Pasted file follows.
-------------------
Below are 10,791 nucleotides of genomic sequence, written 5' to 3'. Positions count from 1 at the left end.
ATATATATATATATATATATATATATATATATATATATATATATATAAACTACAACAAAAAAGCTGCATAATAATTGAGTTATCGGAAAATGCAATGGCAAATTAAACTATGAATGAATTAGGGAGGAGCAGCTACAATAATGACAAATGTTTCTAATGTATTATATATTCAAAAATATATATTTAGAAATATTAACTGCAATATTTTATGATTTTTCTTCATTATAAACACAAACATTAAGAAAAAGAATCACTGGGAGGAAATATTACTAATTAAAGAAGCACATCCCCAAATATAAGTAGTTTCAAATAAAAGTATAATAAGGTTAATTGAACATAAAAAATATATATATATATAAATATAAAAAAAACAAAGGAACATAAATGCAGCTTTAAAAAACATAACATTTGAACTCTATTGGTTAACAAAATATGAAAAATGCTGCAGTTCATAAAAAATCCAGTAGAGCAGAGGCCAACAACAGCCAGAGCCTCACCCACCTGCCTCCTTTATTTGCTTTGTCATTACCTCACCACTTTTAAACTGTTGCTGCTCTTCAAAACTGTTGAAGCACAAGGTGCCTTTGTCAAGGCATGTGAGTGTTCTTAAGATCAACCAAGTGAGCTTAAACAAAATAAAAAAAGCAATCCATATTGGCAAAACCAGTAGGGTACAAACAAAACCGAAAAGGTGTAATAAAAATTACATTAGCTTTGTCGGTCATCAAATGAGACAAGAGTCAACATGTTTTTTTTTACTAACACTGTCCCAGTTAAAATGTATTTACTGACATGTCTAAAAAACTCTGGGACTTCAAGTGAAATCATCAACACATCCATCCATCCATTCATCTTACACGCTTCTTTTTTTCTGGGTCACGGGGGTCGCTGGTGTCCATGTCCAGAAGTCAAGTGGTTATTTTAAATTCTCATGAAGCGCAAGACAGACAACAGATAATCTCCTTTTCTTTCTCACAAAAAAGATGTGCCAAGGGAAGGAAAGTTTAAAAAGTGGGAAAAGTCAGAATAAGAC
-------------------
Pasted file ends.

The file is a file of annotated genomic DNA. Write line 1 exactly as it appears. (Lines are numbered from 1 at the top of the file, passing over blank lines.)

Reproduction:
Below are 10,791 nucleotides of genomic sequence, written 5' to 3'. Positions count from 1 at the left end.